Some seal species still hunt like land predators, study reports

Seals use their paws in the same way as land predators.
By Joseph Scalise | Feb 04, 2019
Certain seal species have claws that help them grasp and tear at prey in the same way land predators do, according to a new study published in theRoyal Society Open Science.

Ancestors of so-called true seals moved from hunting on land to hunting in the ocean. While the traits needed for each environment are different, the mammals never lost their clawed paws. Harbor and harp seals both have claws, and scientists now believe the reason is to catch larger meals while hunting under water.


In the research, a team of scientists from Monash University spent 670 hours observing wild harbor and gray seals off the coast of Scotland. Then, they tested three captive seals and took a close-up look at their eating behaviors, according toThe Conversation.


They found that, while some captive seals swallowed their prey whole, both wild and captive mammals generally used their claws to hold prey and rip of smaller bits. That is the exactly how land predators like bears use their own paws.Even if the seals caught prey underwater, they would often rip it apart at the surface to avoid inhaling water.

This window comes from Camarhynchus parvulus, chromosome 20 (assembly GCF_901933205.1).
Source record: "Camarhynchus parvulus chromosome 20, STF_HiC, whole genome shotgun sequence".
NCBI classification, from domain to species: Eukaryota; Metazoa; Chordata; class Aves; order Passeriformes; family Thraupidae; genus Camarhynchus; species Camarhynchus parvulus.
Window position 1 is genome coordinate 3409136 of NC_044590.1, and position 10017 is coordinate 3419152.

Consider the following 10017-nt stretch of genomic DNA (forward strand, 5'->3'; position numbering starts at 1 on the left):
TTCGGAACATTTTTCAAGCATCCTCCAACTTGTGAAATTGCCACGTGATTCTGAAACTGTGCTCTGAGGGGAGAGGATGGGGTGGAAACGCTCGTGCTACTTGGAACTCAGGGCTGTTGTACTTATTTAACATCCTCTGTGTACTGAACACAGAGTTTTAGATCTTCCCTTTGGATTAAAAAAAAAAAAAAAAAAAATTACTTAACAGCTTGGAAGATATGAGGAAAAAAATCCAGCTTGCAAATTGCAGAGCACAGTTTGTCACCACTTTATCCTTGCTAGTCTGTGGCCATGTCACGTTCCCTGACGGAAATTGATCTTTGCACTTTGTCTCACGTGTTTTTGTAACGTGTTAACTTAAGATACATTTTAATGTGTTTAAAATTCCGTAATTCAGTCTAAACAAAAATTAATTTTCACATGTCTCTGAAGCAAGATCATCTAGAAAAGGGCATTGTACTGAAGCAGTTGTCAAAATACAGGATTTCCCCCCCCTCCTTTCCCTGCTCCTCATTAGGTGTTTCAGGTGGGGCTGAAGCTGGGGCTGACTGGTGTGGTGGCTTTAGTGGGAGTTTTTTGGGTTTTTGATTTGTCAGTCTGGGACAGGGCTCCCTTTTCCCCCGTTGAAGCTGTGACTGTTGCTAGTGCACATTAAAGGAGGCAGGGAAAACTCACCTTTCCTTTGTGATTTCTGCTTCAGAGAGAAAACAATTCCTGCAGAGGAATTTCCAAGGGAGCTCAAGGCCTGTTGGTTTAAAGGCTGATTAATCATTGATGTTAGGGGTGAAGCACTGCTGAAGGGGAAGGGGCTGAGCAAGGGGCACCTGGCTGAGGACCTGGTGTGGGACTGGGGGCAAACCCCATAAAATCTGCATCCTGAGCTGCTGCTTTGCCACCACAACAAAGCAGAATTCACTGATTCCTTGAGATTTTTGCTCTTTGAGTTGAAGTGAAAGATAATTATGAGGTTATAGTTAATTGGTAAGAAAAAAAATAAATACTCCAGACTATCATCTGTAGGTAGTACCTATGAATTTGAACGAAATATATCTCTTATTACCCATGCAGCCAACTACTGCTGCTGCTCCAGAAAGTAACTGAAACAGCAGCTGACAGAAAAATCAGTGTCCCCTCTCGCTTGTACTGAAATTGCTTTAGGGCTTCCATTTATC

Northern true seals, unlike fur seals and sea lions, have flexible joints that allow them to curl their claws to grasp prey. Such flexible joints also existed in ancient pinniped species.

While rigid flippers have helped some species better move through the water, they do not help grasp prey. That setback could explain why fur seals and sea lions go after smaller fish that they can easily swallow whole,Science Newsreports.

These observations build on other findings that revealed true seals using their limbs in terrestrial ways, such as digging out lairs or uncovering buried fish from the ocean floor.

Though more research needs to be done on this topic before any concrete conclusions can be reached, the team believes the new research gives more insight into the evolution of the aquatic mammals.


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